Upgrades For Everyone
The other challenge of a native application is the user friction that it creates each time a software update is launched. In order to enjoy the update, the users must take the time to download the update to their device simply to have the application continue to work smoothly.
On the other hand, the responsive web experience is more seamless because even as new updates may be regularly released (our own team releases enhancements each week, for example), your users are getting the latest and greatest version of your application each time they log in to use it.
With a native app, you are building for one platform in a world that has millions of different hardware configurations and screen sizes with new ones being released constantly.
Here's When You Should Look At Building A Native App
Building a native application is great when you need to access the hardware of the phone, such as the GPU or other components that are specific to a certain platform. Keep in mind that more common hardware needs such as cameras and locations services can be accessed through most web devices and have come to be less of a consideration for this.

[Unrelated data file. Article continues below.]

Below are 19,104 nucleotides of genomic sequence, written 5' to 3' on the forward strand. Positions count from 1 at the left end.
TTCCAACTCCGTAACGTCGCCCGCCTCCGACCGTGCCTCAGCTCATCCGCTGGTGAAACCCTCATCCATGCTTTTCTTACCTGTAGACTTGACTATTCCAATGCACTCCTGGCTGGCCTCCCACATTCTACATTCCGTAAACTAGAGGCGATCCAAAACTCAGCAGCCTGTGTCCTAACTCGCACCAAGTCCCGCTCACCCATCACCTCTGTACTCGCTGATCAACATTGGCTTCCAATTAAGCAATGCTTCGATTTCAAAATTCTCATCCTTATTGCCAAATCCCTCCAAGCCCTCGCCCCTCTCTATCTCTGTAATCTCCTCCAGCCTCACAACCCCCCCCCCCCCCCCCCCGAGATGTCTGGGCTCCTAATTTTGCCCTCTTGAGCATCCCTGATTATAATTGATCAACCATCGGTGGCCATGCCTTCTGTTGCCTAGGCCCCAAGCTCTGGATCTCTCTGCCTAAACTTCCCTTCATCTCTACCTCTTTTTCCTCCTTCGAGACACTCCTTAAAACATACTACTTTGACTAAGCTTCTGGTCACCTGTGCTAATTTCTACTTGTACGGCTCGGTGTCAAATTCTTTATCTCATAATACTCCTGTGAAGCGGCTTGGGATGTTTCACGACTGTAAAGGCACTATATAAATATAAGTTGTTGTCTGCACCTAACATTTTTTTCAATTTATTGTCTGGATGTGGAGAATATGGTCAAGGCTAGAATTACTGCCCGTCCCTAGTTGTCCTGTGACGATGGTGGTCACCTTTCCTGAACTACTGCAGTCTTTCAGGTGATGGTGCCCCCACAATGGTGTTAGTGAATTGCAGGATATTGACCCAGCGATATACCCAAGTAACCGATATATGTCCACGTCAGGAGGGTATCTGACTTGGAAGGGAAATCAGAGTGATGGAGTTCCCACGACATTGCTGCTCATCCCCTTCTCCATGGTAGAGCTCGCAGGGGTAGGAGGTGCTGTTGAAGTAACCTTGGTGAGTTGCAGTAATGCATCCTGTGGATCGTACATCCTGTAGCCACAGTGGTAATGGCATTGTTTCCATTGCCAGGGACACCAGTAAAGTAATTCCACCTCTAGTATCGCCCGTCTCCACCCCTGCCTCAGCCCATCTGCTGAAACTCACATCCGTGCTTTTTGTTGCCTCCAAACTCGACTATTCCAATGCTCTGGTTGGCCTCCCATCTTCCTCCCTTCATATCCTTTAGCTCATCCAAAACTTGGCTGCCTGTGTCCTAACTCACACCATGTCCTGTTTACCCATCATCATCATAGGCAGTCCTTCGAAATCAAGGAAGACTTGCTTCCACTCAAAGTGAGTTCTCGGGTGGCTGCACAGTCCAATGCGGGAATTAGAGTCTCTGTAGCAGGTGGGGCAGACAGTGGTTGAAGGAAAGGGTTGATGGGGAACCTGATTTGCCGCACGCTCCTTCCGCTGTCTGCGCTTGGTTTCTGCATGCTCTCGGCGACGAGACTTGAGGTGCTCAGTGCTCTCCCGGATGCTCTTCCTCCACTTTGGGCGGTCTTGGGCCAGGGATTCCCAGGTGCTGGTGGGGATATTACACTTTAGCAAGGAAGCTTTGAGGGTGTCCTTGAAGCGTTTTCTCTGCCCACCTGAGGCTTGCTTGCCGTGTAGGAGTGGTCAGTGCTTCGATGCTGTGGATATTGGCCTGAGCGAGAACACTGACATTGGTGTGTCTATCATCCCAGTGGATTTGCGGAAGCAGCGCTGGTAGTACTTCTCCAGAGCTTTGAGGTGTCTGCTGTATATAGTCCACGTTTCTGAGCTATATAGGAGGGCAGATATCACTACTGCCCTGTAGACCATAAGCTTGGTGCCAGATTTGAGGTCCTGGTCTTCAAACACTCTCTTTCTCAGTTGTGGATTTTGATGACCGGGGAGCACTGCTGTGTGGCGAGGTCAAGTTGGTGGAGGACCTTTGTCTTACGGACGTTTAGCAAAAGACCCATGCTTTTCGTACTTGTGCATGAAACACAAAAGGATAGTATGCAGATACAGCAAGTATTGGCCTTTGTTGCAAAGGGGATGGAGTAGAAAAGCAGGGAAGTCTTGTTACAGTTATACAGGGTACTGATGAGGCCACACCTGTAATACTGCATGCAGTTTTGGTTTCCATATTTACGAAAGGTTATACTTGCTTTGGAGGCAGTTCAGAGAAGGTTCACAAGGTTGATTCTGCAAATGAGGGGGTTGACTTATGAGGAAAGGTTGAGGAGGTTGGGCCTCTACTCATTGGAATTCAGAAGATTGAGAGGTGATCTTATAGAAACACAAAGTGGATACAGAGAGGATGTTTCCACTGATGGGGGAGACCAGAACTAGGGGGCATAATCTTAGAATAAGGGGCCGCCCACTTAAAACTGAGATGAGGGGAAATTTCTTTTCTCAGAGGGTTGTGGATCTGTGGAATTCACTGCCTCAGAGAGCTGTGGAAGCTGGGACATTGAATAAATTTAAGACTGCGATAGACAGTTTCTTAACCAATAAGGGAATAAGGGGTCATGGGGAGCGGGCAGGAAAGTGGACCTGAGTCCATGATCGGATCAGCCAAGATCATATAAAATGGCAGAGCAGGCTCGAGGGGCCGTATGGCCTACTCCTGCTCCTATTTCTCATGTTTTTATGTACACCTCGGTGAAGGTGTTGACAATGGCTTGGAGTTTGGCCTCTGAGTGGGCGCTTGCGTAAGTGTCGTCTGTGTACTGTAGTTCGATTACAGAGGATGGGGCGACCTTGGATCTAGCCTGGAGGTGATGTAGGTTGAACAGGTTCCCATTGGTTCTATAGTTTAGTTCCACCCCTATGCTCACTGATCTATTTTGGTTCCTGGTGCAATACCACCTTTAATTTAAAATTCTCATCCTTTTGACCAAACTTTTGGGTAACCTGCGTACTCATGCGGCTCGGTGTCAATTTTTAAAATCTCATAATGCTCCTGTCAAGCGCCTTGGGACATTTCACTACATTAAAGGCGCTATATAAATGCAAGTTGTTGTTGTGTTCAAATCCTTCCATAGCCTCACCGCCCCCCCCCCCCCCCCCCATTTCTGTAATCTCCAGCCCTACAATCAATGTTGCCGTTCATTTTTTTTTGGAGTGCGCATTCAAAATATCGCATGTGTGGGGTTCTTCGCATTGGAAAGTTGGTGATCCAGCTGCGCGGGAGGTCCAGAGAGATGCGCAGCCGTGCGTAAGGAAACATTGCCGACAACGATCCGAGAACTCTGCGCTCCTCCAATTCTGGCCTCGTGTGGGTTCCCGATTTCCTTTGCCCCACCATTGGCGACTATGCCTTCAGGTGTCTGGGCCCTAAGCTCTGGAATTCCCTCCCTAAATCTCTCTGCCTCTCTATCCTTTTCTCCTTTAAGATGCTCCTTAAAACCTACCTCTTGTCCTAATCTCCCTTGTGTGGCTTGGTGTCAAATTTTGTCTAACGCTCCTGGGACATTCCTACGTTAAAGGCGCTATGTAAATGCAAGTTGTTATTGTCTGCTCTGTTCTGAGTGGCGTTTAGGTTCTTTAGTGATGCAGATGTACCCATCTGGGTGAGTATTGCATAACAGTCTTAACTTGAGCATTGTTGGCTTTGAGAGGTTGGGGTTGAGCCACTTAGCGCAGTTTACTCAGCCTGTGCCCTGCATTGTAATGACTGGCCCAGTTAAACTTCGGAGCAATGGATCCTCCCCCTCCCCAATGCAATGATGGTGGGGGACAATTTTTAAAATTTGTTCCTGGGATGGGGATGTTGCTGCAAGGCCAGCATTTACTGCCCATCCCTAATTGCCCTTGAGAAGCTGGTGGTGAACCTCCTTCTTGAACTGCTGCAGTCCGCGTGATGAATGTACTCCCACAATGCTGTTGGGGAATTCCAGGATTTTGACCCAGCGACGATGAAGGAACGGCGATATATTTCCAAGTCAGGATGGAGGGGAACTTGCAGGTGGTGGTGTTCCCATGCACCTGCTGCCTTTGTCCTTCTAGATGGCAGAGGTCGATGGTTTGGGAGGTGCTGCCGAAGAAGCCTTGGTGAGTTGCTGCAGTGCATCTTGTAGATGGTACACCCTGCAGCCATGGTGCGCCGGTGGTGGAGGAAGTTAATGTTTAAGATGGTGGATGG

Consider the breadth of distribution for your application. If you need for it to be specialized and to leverage the device's hardware, then native is the way to go. If you need for your app to have a broad reach and be supported on multiple devices for a reasonable cost, then responsive will get you there more quickly and easily.
A lifelong technology entrepreneur, Jason Atkins is the founder and CEO of 360incentives. 360incentives is the world's first integrated incentive software platform, allowing brands to run spiffs, rebates, co-op/MDF, and sell-through allowances all processed and paid with 100% audit and powerful analytics to predict what to do next. For more information, visit: http://www.360incentives.com.